Tuesday, 22 July 2014
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Kite turbines generate more power

A US firm is developing kite-based turbines that could generate nearly twice the power of traditional wind farms at a fraction of the cost.

Joby Energy in California is testing kites flying at an average height of 400m (1,300ft) – around five times the height of a ground-based turbine – where winds are faster and more consistent.

The first prototypes can produce up to 30kW of power, but the firm is developing a system that is designed provide between 300kW and 3MW – enough to supply up to 1,500 US homes. It hopes to begin manufacturing in 2012.

The modular kites can be built with five tons of material per MW produced, compared to nearly 100 tons for conventional wind turbines, giving them a capital cost of under $1 (£0.7) per watt.

Although air is thinner at higher altitudes, meaning lower power density, winds are much faster because of the lack of obstacles and friction from the ground. This means that overall power density is much higher.

A spokesperson from Joby told The Engineer: ‘By tapping in to the more powerful winds, our system can produce twice the amount of energy as a ground-based wind turbine of the same capacity.

‘Based on our analysis, the levelised cost of energy delivered from our airborne wind-energy systems will be $0.04 per kWh.’

The kites fly in a circular motion and a 3MW system would need 2km2 of ground space around the tether.

Joby is looking for test sites outside air-traffic corridors in Ireland, California, the Midwestern US and island nations that currently pay very high electricity rates.

Onboard battery-powered computer controls allow the kites to land themselves during extreme weather conditions, or if the tether is severed, and multiple motors provide a backup if one motor fails.

Other companies experimenting with airborne power generation include Sky Windpower, which is building flying generators, and Magenn Power, which uses a helium blimp to carry turbines.

The three firms, along with Makani Power, have formed the Airborne Wind Energy Consortium to address policy, regulatory and technical challenges.

It will hold the Airborne Wind Energy 2010 Conference at Stanford University on September 28 and 29, co-sponsored by NASA.


Readers' comments (4)

  • AWE Community is with over 80 entities at the moment, June 11, 2010.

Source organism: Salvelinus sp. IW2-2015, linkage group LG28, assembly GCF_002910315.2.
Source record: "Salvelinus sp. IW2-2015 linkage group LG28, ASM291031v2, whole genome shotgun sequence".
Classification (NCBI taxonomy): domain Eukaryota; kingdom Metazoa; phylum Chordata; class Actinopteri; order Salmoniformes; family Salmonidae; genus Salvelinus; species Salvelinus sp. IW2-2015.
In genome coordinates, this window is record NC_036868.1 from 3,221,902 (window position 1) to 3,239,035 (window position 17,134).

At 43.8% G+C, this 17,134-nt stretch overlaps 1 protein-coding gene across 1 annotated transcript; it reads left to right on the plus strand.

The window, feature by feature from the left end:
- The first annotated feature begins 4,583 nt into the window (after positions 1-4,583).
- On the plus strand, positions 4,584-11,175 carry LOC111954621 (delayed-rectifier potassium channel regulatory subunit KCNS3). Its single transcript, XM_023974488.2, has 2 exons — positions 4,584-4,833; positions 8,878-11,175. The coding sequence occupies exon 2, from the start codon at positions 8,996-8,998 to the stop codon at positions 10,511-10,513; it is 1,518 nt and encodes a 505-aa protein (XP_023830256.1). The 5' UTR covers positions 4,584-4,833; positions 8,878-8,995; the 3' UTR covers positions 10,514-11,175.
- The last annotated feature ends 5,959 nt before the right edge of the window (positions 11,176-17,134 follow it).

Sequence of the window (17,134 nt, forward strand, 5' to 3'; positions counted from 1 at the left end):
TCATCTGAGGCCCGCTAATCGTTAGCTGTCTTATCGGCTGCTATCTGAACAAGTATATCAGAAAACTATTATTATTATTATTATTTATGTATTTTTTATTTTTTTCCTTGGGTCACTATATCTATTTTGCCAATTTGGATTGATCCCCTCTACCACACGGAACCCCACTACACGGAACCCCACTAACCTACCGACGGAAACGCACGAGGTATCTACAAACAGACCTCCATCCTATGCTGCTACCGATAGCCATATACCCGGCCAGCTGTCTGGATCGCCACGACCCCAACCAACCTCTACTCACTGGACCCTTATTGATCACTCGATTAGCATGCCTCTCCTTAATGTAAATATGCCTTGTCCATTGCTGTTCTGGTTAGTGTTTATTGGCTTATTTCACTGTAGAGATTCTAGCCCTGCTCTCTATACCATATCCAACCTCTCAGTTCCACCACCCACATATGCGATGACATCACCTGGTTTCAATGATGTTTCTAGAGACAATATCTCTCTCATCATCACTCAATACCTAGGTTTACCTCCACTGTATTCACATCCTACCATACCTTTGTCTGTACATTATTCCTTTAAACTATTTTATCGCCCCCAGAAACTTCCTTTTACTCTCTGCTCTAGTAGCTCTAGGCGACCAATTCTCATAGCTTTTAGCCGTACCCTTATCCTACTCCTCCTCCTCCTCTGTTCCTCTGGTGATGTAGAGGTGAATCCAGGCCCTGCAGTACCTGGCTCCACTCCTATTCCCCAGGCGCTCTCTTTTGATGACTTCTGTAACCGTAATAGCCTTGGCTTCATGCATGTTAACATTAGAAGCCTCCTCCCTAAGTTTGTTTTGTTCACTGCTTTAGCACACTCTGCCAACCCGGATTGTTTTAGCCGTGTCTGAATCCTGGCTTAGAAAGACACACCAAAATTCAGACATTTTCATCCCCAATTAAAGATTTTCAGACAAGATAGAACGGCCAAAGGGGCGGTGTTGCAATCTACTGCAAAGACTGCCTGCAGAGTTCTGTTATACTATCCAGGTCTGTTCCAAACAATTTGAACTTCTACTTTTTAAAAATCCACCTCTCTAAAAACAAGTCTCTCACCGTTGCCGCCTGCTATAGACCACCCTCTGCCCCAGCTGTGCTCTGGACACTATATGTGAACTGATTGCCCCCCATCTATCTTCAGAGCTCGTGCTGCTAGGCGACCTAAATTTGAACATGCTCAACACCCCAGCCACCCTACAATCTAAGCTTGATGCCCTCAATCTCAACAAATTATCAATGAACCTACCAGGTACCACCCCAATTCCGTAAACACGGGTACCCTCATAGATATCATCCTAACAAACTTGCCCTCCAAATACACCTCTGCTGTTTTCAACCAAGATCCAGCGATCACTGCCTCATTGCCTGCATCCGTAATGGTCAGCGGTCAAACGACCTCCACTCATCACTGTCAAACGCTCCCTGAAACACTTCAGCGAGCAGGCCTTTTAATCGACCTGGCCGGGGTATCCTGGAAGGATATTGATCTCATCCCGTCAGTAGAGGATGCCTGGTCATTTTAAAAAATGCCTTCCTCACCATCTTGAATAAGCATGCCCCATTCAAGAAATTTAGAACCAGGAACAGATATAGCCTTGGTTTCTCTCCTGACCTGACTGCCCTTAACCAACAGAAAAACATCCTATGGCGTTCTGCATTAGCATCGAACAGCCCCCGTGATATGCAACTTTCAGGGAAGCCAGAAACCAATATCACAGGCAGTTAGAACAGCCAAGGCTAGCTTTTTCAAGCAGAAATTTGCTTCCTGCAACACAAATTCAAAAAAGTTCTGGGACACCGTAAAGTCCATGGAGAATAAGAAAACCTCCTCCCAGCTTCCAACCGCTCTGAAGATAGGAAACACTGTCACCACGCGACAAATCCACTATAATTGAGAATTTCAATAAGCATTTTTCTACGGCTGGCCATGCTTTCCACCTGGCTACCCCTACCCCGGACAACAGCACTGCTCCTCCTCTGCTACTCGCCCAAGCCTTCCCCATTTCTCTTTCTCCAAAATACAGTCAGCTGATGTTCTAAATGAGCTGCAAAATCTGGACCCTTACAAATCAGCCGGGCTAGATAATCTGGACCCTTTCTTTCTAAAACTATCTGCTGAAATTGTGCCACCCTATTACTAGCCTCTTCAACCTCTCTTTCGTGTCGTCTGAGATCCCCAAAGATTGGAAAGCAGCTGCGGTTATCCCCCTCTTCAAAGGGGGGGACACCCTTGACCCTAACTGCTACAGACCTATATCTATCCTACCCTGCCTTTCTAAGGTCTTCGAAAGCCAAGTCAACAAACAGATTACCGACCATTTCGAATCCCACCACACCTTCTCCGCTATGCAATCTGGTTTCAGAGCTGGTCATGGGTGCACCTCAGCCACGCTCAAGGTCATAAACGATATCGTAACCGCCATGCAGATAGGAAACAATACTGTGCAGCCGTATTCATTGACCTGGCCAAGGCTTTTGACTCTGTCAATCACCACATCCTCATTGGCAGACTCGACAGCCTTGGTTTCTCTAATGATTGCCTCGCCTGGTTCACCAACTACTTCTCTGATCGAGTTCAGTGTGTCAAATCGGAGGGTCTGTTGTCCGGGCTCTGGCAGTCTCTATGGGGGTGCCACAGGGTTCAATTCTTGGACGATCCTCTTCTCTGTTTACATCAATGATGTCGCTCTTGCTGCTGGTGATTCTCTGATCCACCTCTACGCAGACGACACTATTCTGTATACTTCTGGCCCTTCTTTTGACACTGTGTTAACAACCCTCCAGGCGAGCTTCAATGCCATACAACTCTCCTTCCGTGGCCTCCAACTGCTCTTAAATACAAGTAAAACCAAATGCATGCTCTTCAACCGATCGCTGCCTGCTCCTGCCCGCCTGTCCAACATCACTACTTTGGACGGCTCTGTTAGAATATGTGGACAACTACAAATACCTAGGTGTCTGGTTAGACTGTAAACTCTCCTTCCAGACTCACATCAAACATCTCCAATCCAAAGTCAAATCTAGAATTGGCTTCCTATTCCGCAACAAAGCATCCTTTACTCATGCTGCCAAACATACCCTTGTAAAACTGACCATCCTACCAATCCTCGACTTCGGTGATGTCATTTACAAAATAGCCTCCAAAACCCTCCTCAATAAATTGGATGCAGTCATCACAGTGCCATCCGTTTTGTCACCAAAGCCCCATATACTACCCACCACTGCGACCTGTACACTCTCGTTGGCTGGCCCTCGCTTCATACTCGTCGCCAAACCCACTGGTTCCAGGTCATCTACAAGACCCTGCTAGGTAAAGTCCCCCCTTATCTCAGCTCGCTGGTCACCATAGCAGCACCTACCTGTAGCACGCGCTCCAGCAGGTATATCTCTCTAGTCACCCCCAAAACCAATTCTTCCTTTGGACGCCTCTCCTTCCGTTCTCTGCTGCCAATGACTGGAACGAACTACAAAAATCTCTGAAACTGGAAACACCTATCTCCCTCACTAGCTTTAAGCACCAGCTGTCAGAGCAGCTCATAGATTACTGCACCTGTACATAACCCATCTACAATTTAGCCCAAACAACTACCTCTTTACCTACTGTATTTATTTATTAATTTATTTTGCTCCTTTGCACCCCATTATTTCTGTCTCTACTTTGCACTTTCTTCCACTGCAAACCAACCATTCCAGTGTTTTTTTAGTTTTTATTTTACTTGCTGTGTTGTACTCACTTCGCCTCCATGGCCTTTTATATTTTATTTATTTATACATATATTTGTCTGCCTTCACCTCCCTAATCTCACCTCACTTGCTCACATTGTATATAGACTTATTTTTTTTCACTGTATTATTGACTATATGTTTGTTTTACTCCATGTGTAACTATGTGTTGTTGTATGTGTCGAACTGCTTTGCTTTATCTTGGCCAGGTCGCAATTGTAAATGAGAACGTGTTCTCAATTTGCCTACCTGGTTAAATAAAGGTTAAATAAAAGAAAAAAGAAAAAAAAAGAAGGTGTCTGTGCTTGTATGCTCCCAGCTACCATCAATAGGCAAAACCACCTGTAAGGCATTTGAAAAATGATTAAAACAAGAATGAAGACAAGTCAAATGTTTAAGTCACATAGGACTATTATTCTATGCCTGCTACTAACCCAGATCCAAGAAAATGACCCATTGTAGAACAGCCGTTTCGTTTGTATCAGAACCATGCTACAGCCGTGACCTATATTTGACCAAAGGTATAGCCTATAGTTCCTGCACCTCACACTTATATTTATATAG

AWEIA org invites researchers, developers, manufacturers, and interested engineers and supply chain brokers to join. It is an exciting time in airborne wind energy technology.

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  • In all discussions of wind and wave power, can we please use real expected average power output, and not maximums, which are irrelevant except for the cable size! This is an engineers magazine, not The Sun.

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  • Martin,

    This is what I know about wind turbines. The average power of a wind machine depends upon the wind available at the site.
    Most wind machines have to be 'furled' (feathered) once the wind passes a rated wind speed and completely shutdown at a maximum wind speed . This is because the power in the wind varies with the 3rd power of it's velocity.
    Machines which are structurally and dynamically efficient at converting wind into energy at a lower speed (e.g 25mph) tend to get damaged by wind of 27 times the energy density of a 75mph gust.
    I suppose the winds at altitude are both more consistent and faster allowing the design and max wind speeds to be increased.

    In short, the machines are sized for maximum power at a rated wind speed and furl themselves up the maximum wind speed. The average power is totally site dependent so it is unreasonable to give an average power unless the site is also defined.

    Best Regards

    Simon Warner

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  • Kite energy nape rotors ( kenape )have been around for 20 years ,in this system any thing can fly and it self adjusts to the wind speed ,now 4paz has KETVAT Kite energy trees vertical axis turbine . These systems are pure bioneering . One based on cobwebs and insect wings and the other on tree and butterfly wings , Can be seen at Eureka Findlay media , serach ken Upton and also wet kite ideas

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